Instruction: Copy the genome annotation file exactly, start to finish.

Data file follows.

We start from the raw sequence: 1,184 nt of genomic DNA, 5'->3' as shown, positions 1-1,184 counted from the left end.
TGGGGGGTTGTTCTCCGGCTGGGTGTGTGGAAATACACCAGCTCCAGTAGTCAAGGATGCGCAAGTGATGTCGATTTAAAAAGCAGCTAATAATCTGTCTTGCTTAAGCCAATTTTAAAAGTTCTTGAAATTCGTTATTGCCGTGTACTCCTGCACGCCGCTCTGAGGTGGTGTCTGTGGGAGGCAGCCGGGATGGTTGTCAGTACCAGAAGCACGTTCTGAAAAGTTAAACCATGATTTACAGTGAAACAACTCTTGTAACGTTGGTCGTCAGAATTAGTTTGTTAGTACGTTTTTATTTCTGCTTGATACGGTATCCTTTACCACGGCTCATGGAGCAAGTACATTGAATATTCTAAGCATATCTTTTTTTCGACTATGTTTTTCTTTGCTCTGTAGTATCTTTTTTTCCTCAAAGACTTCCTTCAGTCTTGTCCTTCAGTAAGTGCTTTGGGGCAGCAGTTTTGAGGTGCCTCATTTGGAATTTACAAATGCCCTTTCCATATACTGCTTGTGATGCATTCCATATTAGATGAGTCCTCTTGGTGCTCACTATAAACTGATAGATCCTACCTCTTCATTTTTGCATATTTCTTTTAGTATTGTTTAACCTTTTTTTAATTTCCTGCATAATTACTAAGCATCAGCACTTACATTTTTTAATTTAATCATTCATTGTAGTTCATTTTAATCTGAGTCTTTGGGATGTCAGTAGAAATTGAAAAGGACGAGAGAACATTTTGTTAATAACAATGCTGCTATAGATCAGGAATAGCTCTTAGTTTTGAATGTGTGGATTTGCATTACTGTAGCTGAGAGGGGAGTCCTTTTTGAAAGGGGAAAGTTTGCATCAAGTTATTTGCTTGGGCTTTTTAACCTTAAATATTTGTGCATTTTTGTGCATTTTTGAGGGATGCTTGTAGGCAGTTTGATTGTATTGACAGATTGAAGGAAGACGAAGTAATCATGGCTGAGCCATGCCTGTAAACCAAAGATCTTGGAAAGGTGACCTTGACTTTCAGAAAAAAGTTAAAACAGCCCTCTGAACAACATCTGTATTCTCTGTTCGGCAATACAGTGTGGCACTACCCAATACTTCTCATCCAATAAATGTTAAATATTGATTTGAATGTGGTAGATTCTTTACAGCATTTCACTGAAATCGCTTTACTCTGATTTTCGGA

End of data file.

We start from the raw sequence: 1,184 nt of genomic DNA, 5'->3' as shown, positions 1-1,184 counted from the left end.
TGGGGGGTTGTTCTCCGGCTGGGTGTGTGGAAATACACCAGCTCCAGTAGTCAAGGATGCGCAAGTGATGTCGATTTAAAAAGCAGCTAATAATCTGTCTTGCTTAAGCCAATTTTAAAAGTTCTTGAAATTCGTTATTGCCGTGTACTCCTGCACGCCGCTCTGAGGTGGTGTCTGTGGGAGGCAGCCGGGATGGTTGTCAGTACCAGAAGCACGTTCTGAAAAGTTAAACCATGATTTACAGTGAAACAACTCTTGTAACGTTGGTCGTCAGAATTAGTTTGTTAGTACGTTTTTATTTCTGCTTGATACGGTATCCTTTACCACGGCTCATGGAGCAAGTACATTGAATATTCTAAGCATATCTTTTTTTCGACTATGTTTTTCTTTGCTCTGTAGTATCTTTTTTTCCTCAAAGACTTCCTTCAGTCTTGTCCTTCAGTAAGTGCTTTGGGGCAGCAGTTTTGAGGTGCCTCATTTGGAATTTACAAATGCCCTTTCCATATACTGCTTGTGATGCATTCCATATTAGATGAGTCCTCTTGGTGCTCACTATAAACTGATAGATCCTACCTCTTCATTTTTGCATATTTCTTTTAGTATTGTTTAACCTTTTTTTAATTTCCTGCATAATTACTAAGCATCAGCACTTACATTTTTTAATTTAATCATTCATTGTAGTTCATTTTAATCTGAGTCTTTGGGATGTCAGTAGAAATTGAAAAGGACGAGAGAACATTTTGTTAATAACAATGCTGCTATAGATCAGGAATAGCTCTTAGTTTTGAATGTGTGGATTTGCATTACTGTAGCTGAGAGGGGAGTCCTTTTTGAAAGGGGAAAGTTTGCATCAAGTTATTTGCTTGGGCTTTTTAACCTTAAATATTTGTGCATTTTTGTGCATTTTTGAGGGATGCTTGTAGGCAGTTTGATTGTATTGACAGATTGAAGGAAGACGAAGTAATCATGGCTGAGCCATGCCTGTAAACCAAAGATCTTGGAAAGGTGACCTTGACTTTCAGAAAAAAGTTAAAACAGCCCTCTGAACAACATCTGTATTCTCTGTTCGGCAATACAGTGTGGCACTACCCAATACTTCTCATCCAATAAATGTTAAATATTGATTTGAATGTGGTAGATTCTTTACAGCATTTCACTGAAATCGCTTTACTCTGATTTTCGGA